But even with the gains, sales of both new and existing homes are running well below what economists consider healthy. So where are we on the housing market?

Chris Low, chief economist at FTN Financial joins Here & Now’s Jeremy Hobson to discuss the housing market.

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NPR Story
12:58 pm
Tue June 24, 2014

An Evening With John Waters On Hitchhiking And Middle America

Film director John Waters has penned a book called "Carsick," about his cross-country hitchhiking trip. (Jason Kempin/Getty Images for EJAF)

John Waters has never been afraid of taking risks. His films have depicted everything from convicted criminals to coprophagia, and he’s often been in the news for his controversial opinions.

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The Two-Way
12:30 pm
Tue June 24, 2014

Draft Of Bob Dylan's 'Like A Rolling Stone' Sells For $2 Million

A photo provided by Sotheby's shows a page from a working draft of Bob Dylan's "Like a Rolling Stone." The draft sold for more than $2 million.
AP

Originally published on Tue June 24, 2014 3:42 pm

This post was updated at 5:50 p.m. ET.

Lyrics scribbled on hotel stationery circa 1965 that later became one of the most iconic rock songs of all time, Bob Dylan's "Like a Rolling Stone," has fetched more than $2 million in an auction at Sotheby's.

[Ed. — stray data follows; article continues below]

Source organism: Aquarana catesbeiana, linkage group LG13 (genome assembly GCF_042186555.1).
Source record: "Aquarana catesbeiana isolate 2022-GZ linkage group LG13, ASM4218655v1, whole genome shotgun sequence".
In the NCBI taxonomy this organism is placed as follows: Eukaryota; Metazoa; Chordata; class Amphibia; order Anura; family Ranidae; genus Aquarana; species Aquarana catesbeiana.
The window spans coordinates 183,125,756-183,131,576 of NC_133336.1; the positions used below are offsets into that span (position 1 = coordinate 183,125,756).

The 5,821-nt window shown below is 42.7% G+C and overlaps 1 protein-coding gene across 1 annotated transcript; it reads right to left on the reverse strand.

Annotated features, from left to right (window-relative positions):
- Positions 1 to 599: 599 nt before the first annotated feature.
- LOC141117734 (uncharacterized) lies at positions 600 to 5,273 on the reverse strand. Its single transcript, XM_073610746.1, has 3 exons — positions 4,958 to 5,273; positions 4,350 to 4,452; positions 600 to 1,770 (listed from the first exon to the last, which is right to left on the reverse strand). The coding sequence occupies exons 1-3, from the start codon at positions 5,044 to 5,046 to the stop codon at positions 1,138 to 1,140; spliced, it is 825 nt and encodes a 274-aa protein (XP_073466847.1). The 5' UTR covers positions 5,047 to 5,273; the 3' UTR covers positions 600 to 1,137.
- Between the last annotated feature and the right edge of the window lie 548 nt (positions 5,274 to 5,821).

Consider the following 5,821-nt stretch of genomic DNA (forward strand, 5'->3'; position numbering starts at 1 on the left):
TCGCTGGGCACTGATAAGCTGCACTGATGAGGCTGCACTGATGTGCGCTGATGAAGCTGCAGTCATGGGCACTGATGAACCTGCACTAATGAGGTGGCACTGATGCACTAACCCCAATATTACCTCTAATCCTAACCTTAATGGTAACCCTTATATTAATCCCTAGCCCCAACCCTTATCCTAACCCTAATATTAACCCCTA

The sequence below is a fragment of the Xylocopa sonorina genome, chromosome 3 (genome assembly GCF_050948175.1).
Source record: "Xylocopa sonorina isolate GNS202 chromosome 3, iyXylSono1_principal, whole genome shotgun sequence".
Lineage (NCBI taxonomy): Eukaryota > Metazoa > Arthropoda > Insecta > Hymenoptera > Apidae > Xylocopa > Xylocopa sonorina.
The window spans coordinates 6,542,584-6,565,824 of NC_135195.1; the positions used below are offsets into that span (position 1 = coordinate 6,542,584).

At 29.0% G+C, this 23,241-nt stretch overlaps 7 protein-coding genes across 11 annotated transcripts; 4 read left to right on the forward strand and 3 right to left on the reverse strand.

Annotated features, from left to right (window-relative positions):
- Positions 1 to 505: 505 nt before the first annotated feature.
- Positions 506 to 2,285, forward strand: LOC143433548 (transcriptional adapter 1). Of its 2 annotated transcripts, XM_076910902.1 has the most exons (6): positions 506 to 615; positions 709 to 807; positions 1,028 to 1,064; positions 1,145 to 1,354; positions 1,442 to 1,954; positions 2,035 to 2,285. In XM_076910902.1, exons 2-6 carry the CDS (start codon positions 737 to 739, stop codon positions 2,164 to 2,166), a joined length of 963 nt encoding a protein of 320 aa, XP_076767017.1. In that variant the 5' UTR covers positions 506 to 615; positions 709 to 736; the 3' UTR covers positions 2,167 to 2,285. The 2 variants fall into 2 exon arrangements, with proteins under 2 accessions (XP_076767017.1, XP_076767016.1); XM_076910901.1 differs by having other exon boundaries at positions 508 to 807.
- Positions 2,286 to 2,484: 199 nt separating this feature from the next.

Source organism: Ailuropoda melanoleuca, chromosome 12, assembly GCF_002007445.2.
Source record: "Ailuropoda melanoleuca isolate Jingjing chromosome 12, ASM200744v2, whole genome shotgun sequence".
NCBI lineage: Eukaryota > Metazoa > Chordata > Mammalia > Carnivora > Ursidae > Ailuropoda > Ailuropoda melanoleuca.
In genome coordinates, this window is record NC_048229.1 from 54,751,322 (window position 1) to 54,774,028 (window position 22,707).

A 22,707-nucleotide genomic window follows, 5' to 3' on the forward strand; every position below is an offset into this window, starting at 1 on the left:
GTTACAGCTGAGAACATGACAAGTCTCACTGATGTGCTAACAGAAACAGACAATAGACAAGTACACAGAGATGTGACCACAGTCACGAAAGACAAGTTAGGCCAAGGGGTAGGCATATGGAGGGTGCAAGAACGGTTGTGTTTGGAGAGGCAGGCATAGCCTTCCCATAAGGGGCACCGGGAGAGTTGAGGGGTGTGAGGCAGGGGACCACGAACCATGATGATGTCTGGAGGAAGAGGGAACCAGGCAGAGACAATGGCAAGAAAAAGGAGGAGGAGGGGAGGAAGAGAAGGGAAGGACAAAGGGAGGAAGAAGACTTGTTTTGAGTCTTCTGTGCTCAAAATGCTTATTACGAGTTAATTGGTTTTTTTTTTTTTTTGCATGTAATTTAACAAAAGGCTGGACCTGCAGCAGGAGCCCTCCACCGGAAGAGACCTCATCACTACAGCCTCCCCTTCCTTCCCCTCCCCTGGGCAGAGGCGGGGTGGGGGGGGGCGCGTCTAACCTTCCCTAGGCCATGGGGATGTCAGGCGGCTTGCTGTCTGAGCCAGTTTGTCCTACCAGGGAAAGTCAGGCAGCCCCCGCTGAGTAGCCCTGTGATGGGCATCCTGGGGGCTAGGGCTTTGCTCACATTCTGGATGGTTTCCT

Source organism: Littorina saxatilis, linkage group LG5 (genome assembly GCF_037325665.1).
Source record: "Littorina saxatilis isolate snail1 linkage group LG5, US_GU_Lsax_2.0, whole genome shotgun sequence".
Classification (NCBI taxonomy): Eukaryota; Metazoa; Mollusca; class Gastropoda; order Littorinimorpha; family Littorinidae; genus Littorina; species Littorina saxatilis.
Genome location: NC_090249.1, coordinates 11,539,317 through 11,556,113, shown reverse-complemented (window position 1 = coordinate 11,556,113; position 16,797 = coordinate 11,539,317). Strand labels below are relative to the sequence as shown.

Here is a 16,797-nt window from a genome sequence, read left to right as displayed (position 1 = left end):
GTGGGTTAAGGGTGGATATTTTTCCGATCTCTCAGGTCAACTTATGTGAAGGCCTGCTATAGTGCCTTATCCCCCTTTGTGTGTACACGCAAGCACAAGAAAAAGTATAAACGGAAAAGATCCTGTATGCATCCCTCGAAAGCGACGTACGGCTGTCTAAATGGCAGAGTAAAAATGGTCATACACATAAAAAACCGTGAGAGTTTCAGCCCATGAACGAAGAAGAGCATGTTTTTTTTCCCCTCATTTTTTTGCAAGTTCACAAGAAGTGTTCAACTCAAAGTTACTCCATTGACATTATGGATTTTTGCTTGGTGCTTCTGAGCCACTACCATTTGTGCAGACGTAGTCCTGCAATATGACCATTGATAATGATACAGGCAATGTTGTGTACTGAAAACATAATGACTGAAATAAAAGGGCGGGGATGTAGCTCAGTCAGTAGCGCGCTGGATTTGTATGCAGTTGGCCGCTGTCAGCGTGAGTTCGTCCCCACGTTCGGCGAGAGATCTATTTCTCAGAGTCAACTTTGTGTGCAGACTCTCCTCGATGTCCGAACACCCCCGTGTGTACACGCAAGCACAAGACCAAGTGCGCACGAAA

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Government & Politics
11:59 am
Tue June 24, 2014

Political Junkie Ken Rudin On Kevin McCarthy, Jerry Brown

"Political Junkie" Ken Rudin
Credit NPR

Last week Central California took center stage in the nation's capital as House Republicans selected Bakersfield's Kevin McCarthy as the next majority leader.  It caps a remarkable rise to power for the Kern County congressman, who was elected to his first time in 2006. 

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The Two-Way
11:55 am
Tue June 24, 2014

Federal Judge Rules No-Fly List Process Is Unconstitutional

Originally published on Tue June 24, 2014 2:21 pm

A federal judge in Oregon says the process surrounding the federal government's "no-fly list" is unconstitutional.

Specifically, U.S. District Judge Anna Brown said the process doesn't give Americans on the list an effective way to challenge their inclusion.

The Oregonian reports:

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The Two-Way
11:25 am
Tue June 24, 2014

NTSB: Too Much Technology, Too Little Training Caused Asiana Crash

Asiana Flight 214 crashed at San Francisco International Airport in July 2013. The NTSB concluded Tuesday that an over-reliance on automated systems contributed to the crash.
Marcio Jose Sanchez AP

Originally published on Tue June 24, 2014 12:32 pm

Pilot misjudgment and an over-reliance on automated systems were the main causes of last year's crash of Asiana Flight 214 in San Francisco that killed three people, the National Transportation Safety Board concluded Tuesday.

The Boeing 777 with 307 people aboard came in too low and too slow in its landing approach, the NTSB said. It hit a seawall, ripping off the tail and sending the plane's fuselage skidding down the tarmac.

The board said there was confusion over whether the plane was maintaining adequate speed for landing.